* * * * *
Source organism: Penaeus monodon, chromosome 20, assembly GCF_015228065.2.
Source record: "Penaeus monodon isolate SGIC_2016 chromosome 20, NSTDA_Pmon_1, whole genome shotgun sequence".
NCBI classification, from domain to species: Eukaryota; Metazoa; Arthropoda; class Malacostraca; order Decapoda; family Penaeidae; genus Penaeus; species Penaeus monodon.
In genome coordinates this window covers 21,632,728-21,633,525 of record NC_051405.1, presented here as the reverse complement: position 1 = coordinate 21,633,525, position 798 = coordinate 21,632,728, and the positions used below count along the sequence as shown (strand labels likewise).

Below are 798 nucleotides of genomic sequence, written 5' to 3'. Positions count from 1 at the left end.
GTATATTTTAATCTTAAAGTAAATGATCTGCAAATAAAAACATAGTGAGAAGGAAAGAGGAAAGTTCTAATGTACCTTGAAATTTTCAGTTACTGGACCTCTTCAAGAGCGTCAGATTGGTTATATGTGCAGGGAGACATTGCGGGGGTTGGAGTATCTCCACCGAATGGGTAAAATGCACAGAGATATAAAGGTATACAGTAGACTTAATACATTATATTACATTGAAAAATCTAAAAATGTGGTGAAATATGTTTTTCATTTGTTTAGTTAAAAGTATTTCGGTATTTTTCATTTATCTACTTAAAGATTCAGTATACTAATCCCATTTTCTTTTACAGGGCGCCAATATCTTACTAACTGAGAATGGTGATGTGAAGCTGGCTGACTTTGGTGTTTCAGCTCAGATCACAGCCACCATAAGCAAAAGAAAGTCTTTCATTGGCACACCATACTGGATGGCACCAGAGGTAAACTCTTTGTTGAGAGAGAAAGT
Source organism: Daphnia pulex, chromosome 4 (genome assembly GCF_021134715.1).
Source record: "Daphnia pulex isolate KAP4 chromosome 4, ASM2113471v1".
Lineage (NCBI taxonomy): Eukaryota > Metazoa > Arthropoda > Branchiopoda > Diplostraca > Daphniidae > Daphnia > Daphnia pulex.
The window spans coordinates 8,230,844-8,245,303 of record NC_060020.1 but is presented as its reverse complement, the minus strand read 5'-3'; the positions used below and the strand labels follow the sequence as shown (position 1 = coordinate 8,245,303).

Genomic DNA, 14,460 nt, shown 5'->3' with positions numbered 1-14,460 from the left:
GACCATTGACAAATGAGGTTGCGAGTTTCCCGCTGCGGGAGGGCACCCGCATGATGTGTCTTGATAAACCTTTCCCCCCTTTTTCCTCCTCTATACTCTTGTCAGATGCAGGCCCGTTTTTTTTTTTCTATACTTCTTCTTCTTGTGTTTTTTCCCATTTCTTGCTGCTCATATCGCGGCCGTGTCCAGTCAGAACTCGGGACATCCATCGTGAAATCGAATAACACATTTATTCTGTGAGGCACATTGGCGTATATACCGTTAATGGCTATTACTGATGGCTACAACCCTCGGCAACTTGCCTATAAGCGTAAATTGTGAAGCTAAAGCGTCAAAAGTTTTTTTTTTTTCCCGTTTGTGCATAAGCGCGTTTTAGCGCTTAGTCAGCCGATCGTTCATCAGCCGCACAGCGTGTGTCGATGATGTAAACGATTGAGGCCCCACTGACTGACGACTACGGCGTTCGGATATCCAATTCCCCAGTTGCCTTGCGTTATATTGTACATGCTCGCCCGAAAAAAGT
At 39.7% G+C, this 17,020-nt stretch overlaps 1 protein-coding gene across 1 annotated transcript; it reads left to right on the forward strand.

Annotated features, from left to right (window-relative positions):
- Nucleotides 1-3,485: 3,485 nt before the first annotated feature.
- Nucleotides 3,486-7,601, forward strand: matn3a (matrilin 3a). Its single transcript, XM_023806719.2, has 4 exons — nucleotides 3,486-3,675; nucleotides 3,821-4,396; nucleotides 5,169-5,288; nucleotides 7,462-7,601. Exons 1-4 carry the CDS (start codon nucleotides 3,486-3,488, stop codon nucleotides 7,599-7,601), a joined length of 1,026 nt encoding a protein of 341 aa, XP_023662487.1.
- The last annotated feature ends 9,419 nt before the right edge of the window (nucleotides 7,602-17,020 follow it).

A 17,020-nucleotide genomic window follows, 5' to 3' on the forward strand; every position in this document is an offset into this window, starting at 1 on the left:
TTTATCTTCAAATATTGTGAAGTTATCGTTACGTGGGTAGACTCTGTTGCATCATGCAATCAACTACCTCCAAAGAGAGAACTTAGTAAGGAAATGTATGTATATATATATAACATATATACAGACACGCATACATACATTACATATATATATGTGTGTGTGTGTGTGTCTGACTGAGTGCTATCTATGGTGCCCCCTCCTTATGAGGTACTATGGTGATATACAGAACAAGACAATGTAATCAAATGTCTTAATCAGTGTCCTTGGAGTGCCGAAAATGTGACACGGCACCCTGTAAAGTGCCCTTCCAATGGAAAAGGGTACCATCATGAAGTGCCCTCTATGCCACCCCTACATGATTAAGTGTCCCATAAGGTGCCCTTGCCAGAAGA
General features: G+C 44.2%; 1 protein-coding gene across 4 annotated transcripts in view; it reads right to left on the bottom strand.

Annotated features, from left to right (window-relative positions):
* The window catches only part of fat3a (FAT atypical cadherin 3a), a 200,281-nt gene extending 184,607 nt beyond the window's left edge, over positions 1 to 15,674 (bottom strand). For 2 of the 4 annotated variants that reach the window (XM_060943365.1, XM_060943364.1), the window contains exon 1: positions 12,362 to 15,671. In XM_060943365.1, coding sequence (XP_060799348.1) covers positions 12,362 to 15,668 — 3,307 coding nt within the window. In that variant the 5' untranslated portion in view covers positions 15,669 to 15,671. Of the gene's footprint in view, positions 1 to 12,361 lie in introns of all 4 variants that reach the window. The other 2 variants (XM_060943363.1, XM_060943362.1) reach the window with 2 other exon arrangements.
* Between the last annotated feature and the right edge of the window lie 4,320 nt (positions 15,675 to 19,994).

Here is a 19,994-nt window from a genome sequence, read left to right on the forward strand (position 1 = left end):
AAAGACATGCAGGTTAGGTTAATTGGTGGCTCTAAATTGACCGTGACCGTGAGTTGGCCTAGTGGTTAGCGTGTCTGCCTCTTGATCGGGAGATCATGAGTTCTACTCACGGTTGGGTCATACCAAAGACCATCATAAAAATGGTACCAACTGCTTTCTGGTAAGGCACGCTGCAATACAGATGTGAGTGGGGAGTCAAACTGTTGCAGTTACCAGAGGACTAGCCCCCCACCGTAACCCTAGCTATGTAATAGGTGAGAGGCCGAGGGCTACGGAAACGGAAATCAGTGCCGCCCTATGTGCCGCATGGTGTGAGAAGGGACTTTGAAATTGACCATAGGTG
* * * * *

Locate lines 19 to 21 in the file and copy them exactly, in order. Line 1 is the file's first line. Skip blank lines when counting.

TTTATCTTCAAATATTGTGAAGTTATCGTTACGTGGGTAGACTCTGTTGCATCATGCAATCAACTACCTCCAAAGAGAGAACTTAGTAAGGAAATGTATGTATATATATATAACATATATACAGACACGCATACATACATTACATATATATATGTGTGTGTGTGTGTGTCTGACTGAGTGCTATCTATGGTGCCCCCTCCTTATGAGGTACTATGGTGATATACAGAACAAGACAATGTAATCAAATGTCTTAATCAGTGTCCTTGGAGTGCCGAAAATGTGACACGGCACCCTGTAAAGTGCCCTTCCAATGGAAAAGGGTACCATCATGAAGTGCCCTCTATGCCACCCCTACATGATTAAGTGTCCCATAAGGTGCCCTTGCCAGAAGA
General features: G+C 44.2%; 1 protein-coding gene across 4 annotated transcripts in view; it reads right to left on the bottom strand.

Annotated features, from left to right (window-relative positions):